Pop! Goes the Weevil (Larva)

I shipped seven pounds of acorns to Kentucky.

Not to feed any under-nourished squirrels. My acorns are for the University of Kentucky’s multi-year, genetic study of white oaks. Foresters believe the white oak is in decline, and the project’s goal is to identify trees with traits suggesting a higher likelihood of success in the forest. The research team hopes to acquire acorns from every county in every state in the white oak’s range.

What will they do with my (and everyone else’s) acorns?

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Image Credits: Carol Doeringer.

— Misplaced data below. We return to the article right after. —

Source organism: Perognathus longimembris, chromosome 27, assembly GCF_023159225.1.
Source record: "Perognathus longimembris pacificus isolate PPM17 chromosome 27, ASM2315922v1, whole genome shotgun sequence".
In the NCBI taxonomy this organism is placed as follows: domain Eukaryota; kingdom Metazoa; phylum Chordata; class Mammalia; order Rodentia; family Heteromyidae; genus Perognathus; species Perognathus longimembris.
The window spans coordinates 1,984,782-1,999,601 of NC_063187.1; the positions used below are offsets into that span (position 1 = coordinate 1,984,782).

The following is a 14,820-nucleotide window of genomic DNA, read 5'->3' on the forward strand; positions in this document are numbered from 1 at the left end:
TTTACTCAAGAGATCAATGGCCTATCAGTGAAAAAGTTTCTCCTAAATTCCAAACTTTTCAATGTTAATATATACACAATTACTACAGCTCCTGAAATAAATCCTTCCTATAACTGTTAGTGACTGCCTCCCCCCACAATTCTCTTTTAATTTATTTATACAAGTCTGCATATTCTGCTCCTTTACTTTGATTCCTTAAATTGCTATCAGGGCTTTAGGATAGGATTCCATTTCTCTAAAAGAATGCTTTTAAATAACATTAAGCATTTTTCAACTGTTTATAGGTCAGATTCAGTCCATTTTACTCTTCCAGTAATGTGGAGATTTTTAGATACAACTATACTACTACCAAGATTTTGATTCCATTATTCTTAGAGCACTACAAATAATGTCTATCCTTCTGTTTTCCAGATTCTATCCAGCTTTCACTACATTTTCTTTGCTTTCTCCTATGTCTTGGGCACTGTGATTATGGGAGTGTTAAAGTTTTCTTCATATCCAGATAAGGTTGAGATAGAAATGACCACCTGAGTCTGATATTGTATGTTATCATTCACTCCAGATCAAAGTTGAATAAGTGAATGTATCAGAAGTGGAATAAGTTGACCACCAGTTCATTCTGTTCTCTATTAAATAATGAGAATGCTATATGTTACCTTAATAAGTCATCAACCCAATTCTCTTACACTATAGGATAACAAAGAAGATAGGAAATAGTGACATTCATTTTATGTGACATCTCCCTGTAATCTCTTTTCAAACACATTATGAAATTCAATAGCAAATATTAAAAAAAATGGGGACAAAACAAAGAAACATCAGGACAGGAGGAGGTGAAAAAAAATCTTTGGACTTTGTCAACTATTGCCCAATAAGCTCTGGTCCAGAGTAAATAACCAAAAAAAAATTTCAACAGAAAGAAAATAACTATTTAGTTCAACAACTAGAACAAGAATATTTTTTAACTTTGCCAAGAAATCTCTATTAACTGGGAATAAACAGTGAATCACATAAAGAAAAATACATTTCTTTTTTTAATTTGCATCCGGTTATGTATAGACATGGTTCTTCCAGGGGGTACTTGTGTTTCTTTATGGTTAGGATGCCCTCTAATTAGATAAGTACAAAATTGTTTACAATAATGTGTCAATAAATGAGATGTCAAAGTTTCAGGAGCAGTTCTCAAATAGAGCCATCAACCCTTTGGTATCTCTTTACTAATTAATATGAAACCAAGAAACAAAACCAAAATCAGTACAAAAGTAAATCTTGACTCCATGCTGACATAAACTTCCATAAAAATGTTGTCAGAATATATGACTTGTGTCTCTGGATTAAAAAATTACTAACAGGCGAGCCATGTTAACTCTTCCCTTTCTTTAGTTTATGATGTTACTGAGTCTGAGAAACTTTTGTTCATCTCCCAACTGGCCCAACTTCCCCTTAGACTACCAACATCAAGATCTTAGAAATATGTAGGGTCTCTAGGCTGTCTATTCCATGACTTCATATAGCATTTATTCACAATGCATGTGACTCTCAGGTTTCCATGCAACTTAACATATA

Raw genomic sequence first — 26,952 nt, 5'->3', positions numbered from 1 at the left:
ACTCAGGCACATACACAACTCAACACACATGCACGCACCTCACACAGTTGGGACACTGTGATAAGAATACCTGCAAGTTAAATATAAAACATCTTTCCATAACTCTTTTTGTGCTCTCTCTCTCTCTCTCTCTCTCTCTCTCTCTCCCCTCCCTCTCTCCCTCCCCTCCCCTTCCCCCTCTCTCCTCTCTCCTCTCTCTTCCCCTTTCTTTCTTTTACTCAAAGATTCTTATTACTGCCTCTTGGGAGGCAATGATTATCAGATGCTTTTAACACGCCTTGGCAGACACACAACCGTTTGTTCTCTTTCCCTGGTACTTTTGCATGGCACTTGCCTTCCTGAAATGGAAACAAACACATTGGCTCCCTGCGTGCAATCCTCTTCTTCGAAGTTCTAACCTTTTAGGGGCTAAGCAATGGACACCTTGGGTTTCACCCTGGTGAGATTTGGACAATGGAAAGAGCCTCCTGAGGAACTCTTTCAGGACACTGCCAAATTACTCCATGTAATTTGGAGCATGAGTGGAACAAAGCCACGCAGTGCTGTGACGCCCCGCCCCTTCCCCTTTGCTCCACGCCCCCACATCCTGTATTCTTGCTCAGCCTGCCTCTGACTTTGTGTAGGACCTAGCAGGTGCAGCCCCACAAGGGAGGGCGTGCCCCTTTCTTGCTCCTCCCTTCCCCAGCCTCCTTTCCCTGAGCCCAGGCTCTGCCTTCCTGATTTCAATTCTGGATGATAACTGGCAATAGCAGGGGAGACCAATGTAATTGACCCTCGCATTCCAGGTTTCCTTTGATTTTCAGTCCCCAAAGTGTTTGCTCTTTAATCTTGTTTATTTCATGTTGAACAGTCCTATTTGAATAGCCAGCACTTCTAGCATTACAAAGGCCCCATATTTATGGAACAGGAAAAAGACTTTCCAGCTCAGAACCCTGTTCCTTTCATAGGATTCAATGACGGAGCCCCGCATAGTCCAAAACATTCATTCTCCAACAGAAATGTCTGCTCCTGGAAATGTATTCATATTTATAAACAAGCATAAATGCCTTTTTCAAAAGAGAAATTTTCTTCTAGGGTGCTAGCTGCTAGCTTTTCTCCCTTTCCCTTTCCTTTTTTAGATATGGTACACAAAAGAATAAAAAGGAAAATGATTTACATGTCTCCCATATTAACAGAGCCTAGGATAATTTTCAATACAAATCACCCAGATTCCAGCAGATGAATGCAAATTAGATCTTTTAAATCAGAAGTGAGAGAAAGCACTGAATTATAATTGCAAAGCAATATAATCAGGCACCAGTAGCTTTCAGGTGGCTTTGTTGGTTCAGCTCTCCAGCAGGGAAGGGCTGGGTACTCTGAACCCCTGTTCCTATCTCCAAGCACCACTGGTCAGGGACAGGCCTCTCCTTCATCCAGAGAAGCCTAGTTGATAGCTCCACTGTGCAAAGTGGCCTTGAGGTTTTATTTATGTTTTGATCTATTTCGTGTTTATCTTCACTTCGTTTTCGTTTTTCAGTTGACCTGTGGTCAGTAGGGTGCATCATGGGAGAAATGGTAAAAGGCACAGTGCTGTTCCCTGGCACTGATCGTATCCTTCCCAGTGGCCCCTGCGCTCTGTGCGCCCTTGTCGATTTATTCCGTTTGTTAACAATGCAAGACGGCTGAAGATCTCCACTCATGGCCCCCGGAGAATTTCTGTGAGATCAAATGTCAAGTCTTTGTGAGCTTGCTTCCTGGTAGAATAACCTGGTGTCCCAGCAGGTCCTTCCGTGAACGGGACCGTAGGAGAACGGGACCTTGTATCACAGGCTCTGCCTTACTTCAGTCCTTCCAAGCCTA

Undercover Larva

The fluffball was on the move. And it carried a big stick.

I immediately recognized the fluff as a debris-carrying lacewing larva. These insects wear impressive camouflage. Sometimes I’ll see plant material, bits of lichen, or spider silk. Or dead insects; carcasses the larva piled on its back after sucking out the victims’ guts. But never had I seen a larva sporting such an outsized element of disguise.
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Image Credits: Carol Doeringer, Brad Smith.

When an Eagle’s Gotta Go

I was in awe of the eagle’s mighty…

poop.

I was never particularly enthralled by bird poop. I mean, ick. On the car. On the lawn chairs. And once, years ago, on my shoulder. Besides the occasional irritation at a windshield splat, I never gave bird droppings any serious thought.

That is, until yesterday. I happened to be filming when a young Bald Eagle lifted his tail.

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